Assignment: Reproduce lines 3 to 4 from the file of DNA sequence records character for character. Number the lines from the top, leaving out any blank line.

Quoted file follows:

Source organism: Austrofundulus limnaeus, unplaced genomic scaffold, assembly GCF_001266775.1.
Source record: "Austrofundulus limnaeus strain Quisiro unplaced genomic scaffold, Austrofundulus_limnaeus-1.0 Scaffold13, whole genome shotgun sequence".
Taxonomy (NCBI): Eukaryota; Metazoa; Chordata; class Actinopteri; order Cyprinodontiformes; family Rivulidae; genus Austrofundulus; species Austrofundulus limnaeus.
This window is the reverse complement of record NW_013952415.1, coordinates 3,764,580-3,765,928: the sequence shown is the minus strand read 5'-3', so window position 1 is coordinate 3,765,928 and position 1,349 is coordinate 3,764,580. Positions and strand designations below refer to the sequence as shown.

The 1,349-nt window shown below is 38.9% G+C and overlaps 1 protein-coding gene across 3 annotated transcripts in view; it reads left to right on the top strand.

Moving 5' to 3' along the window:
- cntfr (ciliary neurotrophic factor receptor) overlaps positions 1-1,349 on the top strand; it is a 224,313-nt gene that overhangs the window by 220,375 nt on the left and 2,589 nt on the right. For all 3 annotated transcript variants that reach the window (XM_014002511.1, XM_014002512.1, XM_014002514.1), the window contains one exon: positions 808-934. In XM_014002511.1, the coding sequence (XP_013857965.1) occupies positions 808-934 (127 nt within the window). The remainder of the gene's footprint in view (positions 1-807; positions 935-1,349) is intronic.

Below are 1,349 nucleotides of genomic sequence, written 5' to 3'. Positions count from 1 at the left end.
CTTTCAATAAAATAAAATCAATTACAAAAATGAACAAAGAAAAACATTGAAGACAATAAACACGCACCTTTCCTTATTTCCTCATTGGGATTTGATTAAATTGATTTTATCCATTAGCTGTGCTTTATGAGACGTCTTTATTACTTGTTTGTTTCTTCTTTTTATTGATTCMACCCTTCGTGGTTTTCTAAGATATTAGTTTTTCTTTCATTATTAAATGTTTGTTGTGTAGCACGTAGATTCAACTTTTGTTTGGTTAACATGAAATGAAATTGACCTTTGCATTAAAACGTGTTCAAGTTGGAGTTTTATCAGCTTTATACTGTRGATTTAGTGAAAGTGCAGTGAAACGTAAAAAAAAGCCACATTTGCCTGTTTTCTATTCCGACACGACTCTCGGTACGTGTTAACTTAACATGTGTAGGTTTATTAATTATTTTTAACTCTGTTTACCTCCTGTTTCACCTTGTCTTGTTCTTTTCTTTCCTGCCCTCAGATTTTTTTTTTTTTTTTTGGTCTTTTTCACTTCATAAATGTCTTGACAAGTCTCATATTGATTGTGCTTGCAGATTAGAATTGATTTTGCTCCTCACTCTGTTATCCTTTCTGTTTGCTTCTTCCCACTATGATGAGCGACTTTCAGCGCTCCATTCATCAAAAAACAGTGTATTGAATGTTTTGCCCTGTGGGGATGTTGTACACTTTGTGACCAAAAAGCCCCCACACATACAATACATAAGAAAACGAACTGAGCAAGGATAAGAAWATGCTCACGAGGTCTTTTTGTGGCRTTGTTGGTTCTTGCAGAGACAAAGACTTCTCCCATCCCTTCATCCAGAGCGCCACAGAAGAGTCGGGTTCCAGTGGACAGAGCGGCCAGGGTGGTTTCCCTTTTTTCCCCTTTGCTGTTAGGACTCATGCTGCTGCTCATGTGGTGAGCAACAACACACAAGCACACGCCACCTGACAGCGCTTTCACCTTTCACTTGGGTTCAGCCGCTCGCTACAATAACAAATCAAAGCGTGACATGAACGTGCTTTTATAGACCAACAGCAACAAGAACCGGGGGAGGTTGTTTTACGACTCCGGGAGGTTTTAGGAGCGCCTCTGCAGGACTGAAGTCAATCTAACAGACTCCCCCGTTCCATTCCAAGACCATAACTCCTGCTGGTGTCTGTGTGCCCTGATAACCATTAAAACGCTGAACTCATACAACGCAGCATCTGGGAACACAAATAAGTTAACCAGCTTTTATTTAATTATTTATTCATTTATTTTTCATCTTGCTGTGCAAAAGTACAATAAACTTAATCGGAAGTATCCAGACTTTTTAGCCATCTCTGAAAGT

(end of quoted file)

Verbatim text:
Taxonomy (NCBI): Eukaryota; Metazoa; Chordata; class Actinopteri; order Cyprinodontiformes; family Rivulidae; genus Austrofundulus; species Austrofundulus limnaeus.
This window is the reverse complement of record NW_013952415.1, coordinates 3,764,580-3,765,928: the sequence shown is the minus strand read 5'-3', so window position 1 is coordinate 3,765,928 and position 1,349 is coordinate 3,764,580. Positions and strand designations below refer to the sequence as shown.